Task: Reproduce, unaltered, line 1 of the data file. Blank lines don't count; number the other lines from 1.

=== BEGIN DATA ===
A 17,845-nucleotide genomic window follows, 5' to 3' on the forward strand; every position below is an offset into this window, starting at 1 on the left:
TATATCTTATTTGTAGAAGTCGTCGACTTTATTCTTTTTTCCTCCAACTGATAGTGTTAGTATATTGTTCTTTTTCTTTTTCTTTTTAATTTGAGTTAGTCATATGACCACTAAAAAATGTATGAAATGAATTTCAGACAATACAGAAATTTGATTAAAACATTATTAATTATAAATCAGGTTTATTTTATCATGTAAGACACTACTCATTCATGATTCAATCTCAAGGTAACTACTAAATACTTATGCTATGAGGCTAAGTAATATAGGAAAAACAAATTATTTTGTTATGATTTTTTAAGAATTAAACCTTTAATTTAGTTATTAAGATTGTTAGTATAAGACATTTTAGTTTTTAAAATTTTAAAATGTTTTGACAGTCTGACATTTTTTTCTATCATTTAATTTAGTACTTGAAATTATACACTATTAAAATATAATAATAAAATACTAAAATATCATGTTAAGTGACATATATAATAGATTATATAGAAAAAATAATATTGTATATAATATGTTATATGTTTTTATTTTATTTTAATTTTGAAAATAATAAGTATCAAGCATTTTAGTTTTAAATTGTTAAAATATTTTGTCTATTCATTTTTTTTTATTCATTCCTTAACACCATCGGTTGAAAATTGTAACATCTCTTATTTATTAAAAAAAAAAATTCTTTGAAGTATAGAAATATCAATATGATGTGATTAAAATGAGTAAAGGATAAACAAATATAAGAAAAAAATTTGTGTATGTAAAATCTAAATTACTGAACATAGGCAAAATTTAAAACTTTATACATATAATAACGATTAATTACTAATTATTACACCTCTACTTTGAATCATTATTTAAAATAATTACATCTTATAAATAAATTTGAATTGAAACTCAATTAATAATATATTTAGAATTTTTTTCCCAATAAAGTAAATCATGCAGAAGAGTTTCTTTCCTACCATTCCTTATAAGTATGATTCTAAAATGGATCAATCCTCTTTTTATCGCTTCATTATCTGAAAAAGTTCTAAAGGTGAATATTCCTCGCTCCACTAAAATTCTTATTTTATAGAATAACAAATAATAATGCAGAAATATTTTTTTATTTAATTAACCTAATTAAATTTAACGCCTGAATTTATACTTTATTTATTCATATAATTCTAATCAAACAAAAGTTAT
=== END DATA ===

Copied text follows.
A 17,845-nucleotide genomic window follows, 5' to 3' on the forward strand; every position below is an offset into this window, starting at 1 on the left: